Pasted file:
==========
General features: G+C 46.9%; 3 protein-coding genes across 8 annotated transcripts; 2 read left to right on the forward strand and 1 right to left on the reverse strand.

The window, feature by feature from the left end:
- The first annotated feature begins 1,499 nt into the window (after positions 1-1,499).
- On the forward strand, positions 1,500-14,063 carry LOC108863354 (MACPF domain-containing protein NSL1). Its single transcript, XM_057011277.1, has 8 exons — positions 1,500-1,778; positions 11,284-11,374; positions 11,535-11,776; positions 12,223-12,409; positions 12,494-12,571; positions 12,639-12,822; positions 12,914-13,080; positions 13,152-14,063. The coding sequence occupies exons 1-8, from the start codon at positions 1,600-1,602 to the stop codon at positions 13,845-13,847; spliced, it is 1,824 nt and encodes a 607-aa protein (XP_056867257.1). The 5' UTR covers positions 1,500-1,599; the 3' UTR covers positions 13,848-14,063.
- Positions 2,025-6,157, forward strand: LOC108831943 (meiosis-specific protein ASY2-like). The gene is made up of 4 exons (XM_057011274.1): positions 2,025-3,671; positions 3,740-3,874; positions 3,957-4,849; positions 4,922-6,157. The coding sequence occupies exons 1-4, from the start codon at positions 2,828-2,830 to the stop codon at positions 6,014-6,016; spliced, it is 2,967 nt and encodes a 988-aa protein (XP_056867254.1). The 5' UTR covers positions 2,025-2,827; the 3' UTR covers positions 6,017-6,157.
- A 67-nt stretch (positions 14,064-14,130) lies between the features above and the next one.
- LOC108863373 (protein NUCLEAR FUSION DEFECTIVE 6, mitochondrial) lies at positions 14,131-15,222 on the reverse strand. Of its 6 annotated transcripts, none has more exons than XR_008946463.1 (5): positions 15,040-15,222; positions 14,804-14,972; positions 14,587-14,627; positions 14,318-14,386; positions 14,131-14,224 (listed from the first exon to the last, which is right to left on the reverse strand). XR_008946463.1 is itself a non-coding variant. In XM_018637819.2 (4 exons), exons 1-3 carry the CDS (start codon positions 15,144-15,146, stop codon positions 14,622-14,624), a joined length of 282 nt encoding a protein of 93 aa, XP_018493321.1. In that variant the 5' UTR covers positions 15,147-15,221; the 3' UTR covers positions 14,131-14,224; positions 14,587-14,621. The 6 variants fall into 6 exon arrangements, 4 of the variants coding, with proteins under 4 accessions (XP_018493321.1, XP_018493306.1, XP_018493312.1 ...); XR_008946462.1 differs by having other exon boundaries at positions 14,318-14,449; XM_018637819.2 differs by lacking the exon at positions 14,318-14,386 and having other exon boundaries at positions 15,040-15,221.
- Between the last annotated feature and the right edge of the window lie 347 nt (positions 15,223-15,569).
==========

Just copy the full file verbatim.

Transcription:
General features: G+C 46.9%; 3 protein-coding genes across 8 annotated transcripts; 2 read left to right on the forward strand and 1 right to left on the reverse strand.

The window, feature by feature from the left end:
- The first annotated feature begins 1,499 nt into the window (after positions 1-1,499).
- On the forward strand, positions 1,500-14,063 carry LOC108863354 (MACPF domain-containing protein NSL1). Its single transcript, XM_057011277.1, has 8 exons — positions 1,500-1,778; positions 11,284-11,374; positions 11,535-11,776; positions 12,223-12,409; positions 12,494-12,571; positions 12,639-12,822; positions 12,914-13,080; positions 13,152-14,063. The coding sequence occupies exons 1-8, from the start codon at positions 1,600-1,602 to the stop codon at positions 13,845-13,847; spliced, it is 1,824 nt and encodes a 607-aa protein (XP_056867257.1). The 5' UTR covers positions 1,500-1,599; the 3' UTR covers positions 13,848-14,063.
- Positions 2,025-6,157, forward strand: LOC108831943 (meiosis-specific protein ASY2-like). The gene is made up of 4 exons (XM_057011274.1): positions 2,025-3,671; positions 3,740-3,874; positions 3,957-4,849; positions 4,922-6,157. The coding sequence occupies exons 1-4, from the start codon at positions 2,828-2,830 to the stop codon at positions 6,014-6,016; spliced, it is 2,967 nt and encodes a 988-aa protein (XP_056867254.1). The 5' UTR covers positions 2,025-2,827; the 3' UTR covers positions 6,017-6,157.
- A 67-nt stretch (positions 14,064-14,130) lies between the features above and the next one.
- LOC108863373 (protein NUCLEAR FUSION DEFECTIVE 6, mitochondrial) lies at positions 14,131-15,222 on the reverse strand. Of its 6 annotated transcripts, none has more exons than XR_008946463.1 (5): positions 15,040-15,222; positions 14,804-14,972; positions 14,587-14,627; positions 14,318-14,386; positions 14,131-14,224 (listed from the first exon to the last, which is right to left on the reverse strand). XR_008946463.1 is itself a non-coding variant. In XM_018637819.2 (4 exons), exons 1-3 carry the CDS (start codon positions 15,144-15,146, stop codon positions 14,622-14,624), a joined length of 282 nt encoding a protein of 93 aa, XP_018493321.1. In that variant the 5' UTR covers positions 15,147-15,221; the 3' UTR covers positions 14,131-14,224; positions 14,587-14,621. The 6 variants fall into 6 exon arrangements, 4 of the variants coding, with proteins under 4 accessions (XP_018493321.1, XP_018493306.1, XP_018493312.1 ...); XR_008946462.1 differs by having other exon boundaries at positions 14,318-14,449; XM_018637819.2 differs by lacking the exon at positions 14,318-14,386 and having other exon boundaries at positions 15,040-15,221.
- Between the last annotated feature and the right edge of the window lie 347 nt (positions 15,223-15,569).